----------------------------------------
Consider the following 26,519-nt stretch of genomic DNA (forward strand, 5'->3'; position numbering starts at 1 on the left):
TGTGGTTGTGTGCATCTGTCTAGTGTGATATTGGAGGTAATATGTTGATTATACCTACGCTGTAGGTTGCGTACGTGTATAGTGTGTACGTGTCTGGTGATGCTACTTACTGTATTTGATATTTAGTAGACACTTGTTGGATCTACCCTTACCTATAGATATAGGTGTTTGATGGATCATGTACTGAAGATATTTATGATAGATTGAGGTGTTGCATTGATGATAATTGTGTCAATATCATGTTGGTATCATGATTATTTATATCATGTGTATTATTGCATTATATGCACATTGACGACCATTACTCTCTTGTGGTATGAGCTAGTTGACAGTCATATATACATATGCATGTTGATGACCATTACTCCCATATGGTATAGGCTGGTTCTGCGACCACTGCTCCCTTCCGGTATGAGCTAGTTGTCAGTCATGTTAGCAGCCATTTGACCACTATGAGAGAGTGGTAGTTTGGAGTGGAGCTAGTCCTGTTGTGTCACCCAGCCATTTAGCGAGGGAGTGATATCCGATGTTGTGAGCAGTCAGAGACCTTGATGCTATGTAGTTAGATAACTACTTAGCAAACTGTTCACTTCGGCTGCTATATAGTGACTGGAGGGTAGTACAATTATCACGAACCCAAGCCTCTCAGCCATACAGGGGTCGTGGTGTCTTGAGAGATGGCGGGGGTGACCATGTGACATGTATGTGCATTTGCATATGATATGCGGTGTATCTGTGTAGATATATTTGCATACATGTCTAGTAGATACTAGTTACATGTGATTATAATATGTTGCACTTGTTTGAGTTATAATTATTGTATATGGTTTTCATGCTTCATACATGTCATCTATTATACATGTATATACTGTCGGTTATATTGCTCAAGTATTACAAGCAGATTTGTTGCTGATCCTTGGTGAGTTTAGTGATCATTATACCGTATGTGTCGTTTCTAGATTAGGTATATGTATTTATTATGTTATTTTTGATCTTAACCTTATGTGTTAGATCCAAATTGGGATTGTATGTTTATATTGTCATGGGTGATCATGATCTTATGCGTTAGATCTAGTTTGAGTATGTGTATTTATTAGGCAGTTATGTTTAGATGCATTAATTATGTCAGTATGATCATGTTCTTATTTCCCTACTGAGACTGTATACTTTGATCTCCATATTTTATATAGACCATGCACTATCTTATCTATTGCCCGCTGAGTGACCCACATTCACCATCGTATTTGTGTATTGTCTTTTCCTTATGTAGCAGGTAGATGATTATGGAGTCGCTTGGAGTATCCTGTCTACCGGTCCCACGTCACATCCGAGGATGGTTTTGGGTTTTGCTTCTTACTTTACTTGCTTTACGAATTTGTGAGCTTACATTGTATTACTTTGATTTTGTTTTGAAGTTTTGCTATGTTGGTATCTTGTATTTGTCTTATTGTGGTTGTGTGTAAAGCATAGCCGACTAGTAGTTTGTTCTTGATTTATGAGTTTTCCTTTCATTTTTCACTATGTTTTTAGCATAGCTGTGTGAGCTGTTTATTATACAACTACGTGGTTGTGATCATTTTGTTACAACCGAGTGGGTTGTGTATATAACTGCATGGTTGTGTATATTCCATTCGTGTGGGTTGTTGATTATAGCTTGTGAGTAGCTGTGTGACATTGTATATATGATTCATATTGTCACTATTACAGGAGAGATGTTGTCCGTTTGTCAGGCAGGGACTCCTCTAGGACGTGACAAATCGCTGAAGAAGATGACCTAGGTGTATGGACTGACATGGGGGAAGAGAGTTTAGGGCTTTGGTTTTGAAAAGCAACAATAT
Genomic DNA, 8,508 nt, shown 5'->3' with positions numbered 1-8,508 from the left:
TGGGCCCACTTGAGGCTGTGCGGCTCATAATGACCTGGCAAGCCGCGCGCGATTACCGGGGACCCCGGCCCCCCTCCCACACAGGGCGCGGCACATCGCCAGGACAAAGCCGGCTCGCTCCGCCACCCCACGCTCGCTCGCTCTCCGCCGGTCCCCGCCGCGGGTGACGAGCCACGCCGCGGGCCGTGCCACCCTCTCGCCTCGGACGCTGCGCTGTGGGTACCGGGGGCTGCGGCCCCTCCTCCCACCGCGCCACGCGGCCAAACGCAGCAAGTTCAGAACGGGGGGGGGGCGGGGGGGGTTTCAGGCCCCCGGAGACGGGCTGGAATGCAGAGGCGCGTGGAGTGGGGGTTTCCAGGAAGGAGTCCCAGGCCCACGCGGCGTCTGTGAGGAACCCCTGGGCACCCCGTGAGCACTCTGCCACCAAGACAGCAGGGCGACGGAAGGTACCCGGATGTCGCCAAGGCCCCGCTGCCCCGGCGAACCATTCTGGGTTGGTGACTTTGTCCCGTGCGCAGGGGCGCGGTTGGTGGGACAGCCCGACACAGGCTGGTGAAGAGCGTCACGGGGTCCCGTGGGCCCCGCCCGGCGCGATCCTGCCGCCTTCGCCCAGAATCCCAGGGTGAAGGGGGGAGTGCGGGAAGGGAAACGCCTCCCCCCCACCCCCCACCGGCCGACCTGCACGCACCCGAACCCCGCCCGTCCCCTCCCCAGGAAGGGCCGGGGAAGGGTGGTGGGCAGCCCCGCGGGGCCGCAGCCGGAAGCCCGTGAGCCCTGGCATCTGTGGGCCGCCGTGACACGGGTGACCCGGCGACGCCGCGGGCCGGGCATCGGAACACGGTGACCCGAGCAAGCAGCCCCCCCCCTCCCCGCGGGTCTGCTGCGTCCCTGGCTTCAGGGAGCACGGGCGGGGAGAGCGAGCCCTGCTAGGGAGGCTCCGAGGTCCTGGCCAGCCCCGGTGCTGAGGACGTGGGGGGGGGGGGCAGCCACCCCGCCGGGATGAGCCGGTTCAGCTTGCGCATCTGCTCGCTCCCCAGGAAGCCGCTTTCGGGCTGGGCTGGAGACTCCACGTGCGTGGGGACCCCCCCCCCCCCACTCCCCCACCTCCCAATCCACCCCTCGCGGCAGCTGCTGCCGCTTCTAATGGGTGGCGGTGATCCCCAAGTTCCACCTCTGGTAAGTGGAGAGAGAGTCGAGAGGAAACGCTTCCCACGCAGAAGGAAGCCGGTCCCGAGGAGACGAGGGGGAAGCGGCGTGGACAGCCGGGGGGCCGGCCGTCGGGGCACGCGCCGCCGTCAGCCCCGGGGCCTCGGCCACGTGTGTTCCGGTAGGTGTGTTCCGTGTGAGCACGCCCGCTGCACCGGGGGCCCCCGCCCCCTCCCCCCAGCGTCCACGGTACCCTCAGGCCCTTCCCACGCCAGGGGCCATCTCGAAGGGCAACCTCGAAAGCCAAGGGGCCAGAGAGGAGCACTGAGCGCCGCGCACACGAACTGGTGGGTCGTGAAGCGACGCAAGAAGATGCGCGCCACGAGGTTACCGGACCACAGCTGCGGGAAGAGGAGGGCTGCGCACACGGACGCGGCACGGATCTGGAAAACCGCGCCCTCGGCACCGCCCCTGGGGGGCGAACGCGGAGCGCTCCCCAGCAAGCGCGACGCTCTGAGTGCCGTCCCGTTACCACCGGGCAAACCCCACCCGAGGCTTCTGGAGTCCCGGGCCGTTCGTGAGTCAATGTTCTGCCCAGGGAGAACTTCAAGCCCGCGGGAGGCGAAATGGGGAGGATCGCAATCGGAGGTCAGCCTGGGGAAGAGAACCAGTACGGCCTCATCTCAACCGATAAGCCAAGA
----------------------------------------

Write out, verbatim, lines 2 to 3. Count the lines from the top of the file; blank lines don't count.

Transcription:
TGTGGTTGTGTGCATCTGTCTAGTGTGATATTGGAGGTAATATGTTGATTATACCTACGCTGTAGGTTGCGTACGTGTATAGTGTGTACGTGTCTGGTGATGCTACTTACTGTATTTGATATTTAGTAGACACTTGTTGGATCTACCCTTACCTATAGATATAGGTGTTTGATGGATCATGTACTGAAGATATTTATGATAGATTGAGGTGTTGCATTGATGATAATTGTGTCAATATCATGTTGGTATCATGATTATTTATATCATGTGTATTATTGCATTATATGCACATTGACGACCATTACTCTCTTGTGGTATGAGCTAGTTGACAGTCATATATACATATGCATGTTGATGACCATTACTCCCATATGGTATAGGCTGGTTCTGCGACCACTGCTCCCTTCCGGTATGAGCTAGTTGTCAGTCATGTTAGCAGCCATTTGACCACTATGAGAGAGTGGTAGTTTGGAGTGGAGCTAGTCCTGTTGTGTCACCCAGCCATTTAGCGAGGGAGTGATATCCGATGTTGTGAGCAGTCAGAGACCTTGATGCTATGTAGTTAGATAACTACTTAGCAAACTGTTCACTTCGGCTGCTATATAGTGACTGGAGGGTAGTACAATTATCACGAACCCAAGCCTCTCAGCCATACAGGGGTCGTGGTGTCTTGAGAGATGGCGGGGGTGACCATGTGACATGTATGTGCATTTGCATATGATATGCGGTGTATCTGTGTAGATATATTTGCATACATGTCTAGTAGATACTAGTTACATGTGATTATAATATGTTGCACTTGTTTGAGTTATAATTATTGTATATGGTTTTCATGCTTCATACATGTCATCTATTATACATGTATATACTGTCGGTTATATTGCTCAAGTATTACAAGCAGATTTGTTGCTGATCCTTGGTGAGTTTAGTGATCATTATACCGTATGTGTCGTTTCTAGATTAGGTATATGTATTTATTATGTTATTTTTGATCTTAACCTTATGTGTTAGATCCAAATTGGGATTGTATGTTTATATTGTCATGGGTGATCATGATCTTATGCGTTAGATCTAGTTTGAGTATGTGTATTTATTAGGCAGTTATGTTTAGATGCATTAATTATGTCAGTATGATCATGTTCTTATTTCCCTACTGAGACTGTATACTTTGATCTCCATATTTTATATAGACCATGCACTATCTTATCTATTGCCCGCTGAGTGACCCACATTCACCATCGTATTTGTGTATTGTCTTTTCCTTATGTAGCAGGTAGATGATTATGGAGTCGCTTGGAGTATCCTGTCTACCGGTCCCACGTCACATCCGAGGATGGTTTTGGGTTTTGCTTCTTACTTTACTTGCTTTACGAATTTGTGAGCTTACATTGTATTACTTTGATTTTGTTTTGAAGTTTTGCTATGTTGGTATCTTGTATTTGTCTTATTGTGGTTGTGTGTAAAGCATAGCCGACTAGTAGTTTGTTCTTGATTTATGAGTTTTCCTTTCATTTTTCACTATGTTTTTAGCATAGCTGTGTGAGCTGTTTATTATACAACTACGTGGTTGTGATCATTTTGTTACAACCGAGTGGGTTGTGTATATAACTGCATGGTTGTGTATATTCCATTCGTGTGGGTTGTTGATTATAGCTTGTGAGTAGCTGTGTGACATTGTATATATGATTCATATTGTCACTATTACAGGAGAGATGTTGTCCGTTTGTCAGGCAGGGACTCCTCTAGGACGTGACAAATCGCTGAAGAAGATGACCTAGGTGTATGGACTGACATGGGGGAAGAGAGTTTAGGGCTTTGGTTTTGAAAAGCAACAATAT
Genomic DNA, 8,508 nt, shown 5'->3' with positions numbered 1-8,508 from the left: